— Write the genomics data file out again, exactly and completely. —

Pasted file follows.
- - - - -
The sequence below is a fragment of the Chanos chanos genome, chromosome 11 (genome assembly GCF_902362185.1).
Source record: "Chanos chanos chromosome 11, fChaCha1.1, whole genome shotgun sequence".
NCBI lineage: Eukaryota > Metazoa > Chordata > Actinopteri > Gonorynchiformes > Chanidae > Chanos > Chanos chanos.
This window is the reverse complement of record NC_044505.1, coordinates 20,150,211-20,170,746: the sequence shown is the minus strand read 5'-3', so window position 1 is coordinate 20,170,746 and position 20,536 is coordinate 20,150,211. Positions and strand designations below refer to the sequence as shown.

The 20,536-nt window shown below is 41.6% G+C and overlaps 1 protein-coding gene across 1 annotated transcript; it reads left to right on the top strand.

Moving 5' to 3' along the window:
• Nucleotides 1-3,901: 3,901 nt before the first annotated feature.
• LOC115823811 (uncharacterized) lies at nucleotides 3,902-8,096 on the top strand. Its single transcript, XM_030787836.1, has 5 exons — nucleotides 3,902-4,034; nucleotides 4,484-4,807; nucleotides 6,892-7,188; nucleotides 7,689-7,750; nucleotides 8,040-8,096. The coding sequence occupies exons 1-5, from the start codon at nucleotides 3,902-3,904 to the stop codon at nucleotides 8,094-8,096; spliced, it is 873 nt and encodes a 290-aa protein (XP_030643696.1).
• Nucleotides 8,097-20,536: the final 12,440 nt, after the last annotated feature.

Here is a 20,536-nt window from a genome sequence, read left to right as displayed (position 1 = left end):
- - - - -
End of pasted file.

The sequence below is a fragment of the Chanos chanos genome, chromosome 11 (genome assembly GCF_902362185.1).
Source record: "Chanos chanos chromosome 11, fChaCha1.1, whole genome shotgun sequence".
NCBI lineage: Eukaryota > Metazoa > Chordata > Actinopteri > Gonorynchiformes > Chanidae > Chanos > Chanos chanos.
This window is the reverse complement of record NC_044505.1, coordinates 20,150,211-20,170,746: the sequence shown is the minus strand read 5'-3', so window position 1 is coordinate 20,170,746 and position 20,536 is coordinate 20,150,211. Positions and strand designations below refer to the sequence as shown.

The 20,536-nt window shown below is 41.6% G+C and overlaps 1 protein-coding gene across 1 annotated transcript; it reads left to right on the top strand.

Moving 5' to 3' along the window:
• Nucleotides 1-3,901: 3,901 nt before the first annotated feature.
• LOC115823811 (uncharacterized) lies at nucleotides 3,902-8,096 on the top strand. Its single transcript, XM_030787836.1, has 5 exons — nucleotides 3,902-4,034; nucleotides 4,484-4,807; nucleotides 6,892-7,188; nucleotides 7,689-7,750; nucleotides 8,040-8,096. The coding sequence occupies exons 1-5, from the start codon at nucleotides 3,902-3,904 to the stop codon at nucleotides 8,094-8,096; spliced, it is 873 nt and encodes a 290-aa protein (XP_030643696.1).
• Nucleotides 8,097-20,536: the final 12,440 nt, after the last annotated feature.

Here is a 20,536-nt window from a genome sequence, read left to right as displayed (position 1 = left end):